Many states require anyone calling himself or herself a dietitian to be licensed or otherwise registered with, or certified by, that state. Fewer states require the same of anyone who calls himself or herself a nutritionist as it isn't a protected occupational title. It is important to investigate thoroughly the requirements in the state in which you plan to practice. The Commission on Dietetic Registration of the American Dietetic Association (ADA) maintains a list of state licensure agencies that you can contact to see what the regulations are in the state in which you want to practice.

    The Commission on Dietetic Registration awards the Registered Dietitian credential to those who pass a certification exam after completing their academic coursework and supervised experience. This designation isn't required and is unrelated to state licensure although requirements for both are usually similar. Read "How to Become a Dietitian" for a more detailed look on how to enter this field.

    The Soft Skills You Need to Succeed in This Field

    This occupation requires certain soft skills, which are personal qualities that one typically acquires outside the classroom. Some of them are:

    • Reading Comprehension: You must be able to understand written reports.
    • Active Listening: Your clients need your complete attention when they are talking to you about their health issues and dietary concerns.
    • Verbal Communication: As a dietitian or nutritionist, a significant part of your job will involve conveying information to your clients and their caregivers. Unless you have excellent speaking skills, you won't be able to do this successfully.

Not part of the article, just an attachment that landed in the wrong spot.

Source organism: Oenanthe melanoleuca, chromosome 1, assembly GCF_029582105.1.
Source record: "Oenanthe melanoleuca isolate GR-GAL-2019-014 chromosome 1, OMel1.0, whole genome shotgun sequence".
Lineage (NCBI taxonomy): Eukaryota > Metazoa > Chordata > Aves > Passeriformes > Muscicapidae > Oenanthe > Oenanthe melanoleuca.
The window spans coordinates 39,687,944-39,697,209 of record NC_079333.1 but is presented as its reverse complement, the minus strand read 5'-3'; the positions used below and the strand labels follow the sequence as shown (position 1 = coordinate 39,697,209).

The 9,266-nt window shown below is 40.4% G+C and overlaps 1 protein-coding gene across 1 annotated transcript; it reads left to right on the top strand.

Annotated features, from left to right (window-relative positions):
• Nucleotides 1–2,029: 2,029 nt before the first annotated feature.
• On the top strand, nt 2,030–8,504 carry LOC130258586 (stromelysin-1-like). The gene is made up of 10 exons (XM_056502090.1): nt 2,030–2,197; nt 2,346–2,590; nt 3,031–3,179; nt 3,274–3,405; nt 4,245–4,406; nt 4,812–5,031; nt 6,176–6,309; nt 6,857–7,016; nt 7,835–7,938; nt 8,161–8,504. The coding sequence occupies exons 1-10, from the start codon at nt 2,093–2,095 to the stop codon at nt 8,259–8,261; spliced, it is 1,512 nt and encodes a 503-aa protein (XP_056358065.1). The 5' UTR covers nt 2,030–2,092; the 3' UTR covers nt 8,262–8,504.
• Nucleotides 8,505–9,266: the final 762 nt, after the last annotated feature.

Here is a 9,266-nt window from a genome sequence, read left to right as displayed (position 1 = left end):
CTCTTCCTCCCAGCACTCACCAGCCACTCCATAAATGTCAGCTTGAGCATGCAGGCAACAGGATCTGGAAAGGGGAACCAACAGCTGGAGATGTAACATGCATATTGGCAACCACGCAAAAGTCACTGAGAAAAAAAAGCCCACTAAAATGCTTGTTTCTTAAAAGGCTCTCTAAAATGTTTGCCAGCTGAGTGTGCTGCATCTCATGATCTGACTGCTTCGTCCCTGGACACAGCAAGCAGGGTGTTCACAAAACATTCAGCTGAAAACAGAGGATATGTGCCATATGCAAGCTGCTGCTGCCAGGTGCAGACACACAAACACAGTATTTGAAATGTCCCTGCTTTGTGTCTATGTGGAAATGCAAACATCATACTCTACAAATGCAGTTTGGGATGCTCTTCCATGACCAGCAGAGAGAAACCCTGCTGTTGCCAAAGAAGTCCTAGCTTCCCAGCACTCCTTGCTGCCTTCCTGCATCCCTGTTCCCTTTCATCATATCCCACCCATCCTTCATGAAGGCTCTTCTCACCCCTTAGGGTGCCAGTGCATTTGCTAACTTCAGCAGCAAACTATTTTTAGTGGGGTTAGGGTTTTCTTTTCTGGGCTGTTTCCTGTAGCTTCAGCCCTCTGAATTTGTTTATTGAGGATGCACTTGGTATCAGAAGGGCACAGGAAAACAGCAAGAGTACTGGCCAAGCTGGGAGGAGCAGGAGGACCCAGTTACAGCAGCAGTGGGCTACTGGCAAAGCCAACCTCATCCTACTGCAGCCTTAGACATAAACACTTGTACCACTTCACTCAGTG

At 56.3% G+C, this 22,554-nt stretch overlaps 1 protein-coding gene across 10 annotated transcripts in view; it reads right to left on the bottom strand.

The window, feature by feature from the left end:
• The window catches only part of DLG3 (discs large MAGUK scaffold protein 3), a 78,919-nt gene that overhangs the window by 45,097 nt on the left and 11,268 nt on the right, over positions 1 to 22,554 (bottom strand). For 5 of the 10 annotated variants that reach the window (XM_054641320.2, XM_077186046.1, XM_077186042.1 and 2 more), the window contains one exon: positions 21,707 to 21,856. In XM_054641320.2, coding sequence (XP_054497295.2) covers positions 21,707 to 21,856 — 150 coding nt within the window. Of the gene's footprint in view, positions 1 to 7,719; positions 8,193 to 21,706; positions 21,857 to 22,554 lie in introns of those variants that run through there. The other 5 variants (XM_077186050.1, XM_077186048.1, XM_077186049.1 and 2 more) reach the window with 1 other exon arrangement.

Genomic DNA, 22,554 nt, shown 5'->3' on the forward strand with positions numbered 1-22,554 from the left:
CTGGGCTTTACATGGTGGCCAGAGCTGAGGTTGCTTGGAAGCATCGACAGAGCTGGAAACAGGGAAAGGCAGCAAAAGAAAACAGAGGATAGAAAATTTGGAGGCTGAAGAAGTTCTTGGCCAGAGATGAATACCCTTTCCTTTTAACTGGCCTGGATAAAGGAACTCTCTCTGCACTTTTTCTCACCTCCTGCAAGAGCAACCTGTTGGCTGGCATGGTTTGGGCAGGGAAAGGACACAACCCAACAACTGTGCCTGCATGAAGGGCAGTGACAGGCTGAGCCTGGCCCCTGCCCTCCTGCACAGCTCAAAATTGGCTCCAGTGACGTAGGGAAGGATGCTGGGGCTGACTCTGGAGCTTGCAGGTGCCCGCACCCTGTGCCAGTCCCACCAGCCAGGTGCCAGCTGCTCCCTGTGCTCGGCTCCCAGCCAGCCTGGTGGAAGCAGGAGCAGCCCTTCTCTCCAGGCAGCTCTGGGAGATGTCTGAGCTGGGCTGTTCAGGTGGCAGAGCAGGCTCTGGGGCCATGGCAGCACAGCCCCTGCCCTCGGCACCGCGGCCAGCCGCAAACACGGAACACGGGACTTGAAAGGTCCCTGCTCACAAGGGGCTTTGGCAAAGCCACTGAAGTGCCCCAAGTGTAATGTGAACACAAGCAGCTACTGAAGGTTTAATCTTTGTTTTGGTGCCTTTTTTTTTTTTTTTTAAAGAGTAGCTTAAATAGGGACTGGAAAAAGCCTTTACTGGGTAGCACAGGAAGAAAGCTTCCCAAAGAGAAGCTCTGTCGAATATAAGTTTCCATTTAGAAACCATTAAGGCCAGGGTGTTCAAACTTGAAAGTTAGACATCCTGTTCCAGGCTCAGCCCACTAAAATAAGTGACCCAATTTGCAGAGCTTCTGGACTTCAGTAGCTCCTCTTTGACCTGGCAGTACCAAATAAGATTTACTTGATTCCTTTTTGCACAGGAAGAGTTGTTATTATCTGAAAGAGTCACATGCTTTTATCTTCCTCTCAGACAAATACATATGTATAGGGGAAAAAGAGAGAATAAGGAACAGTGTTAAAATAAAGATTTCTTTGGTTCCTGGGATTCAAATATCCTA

• Interpersonal Skills: People skills will allow you to instruct and persuade your clients. They will also help you in your interactions with colleagues.
    • Time Management and Organizational Skills: These skills will help keep you from becoming overwhelmed by your caseload. 
    • Critical Thinking: When making decisions and solving problems, you need the ability to weigh your options in order to choose the one you predict will have the best outcome.

    How to Move Up

    Experienced dietitians may advance to assistant, associate, or director of a dietetic department, or become self-employed. Some dietitians specialize in areas such as renal or pediatric dietetics. Others may leave the occupation to become sales representatives for equipment, pharmaceutical or food manufacturers.

    What Will Employers Expect From You?

    In addition to training in your field and experience, employers will want you to have certain characteristics. Again we turned to actual job announcements on Indeed.com to see which ones will make you a more competitive job candidate:

    • "Must be able to work independently"
    • "Proficient in basic computer use and software programs;  proficient in record keeping"
    • "Must be effective at prioritizing assigned patient case load"
    • "Demonstrated ability to handle difficult situations with residents/patients and staff with tact and empathy"
    • "Must have the ability to interact positively with many types of people"

    Is This Occupation a Good Fit for You?

    Should You Become a Dietitian? Take a Quiz to Find Out

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    Sources:

    Bureau of Labor Statistics, U.S. Department of Labor, Occupational Outlook Handbook, 2016-17 (visited April 11, 2016). Employment and Training Administration, U.S. Department of Labor, O*NET Online (visited April 11, 2016).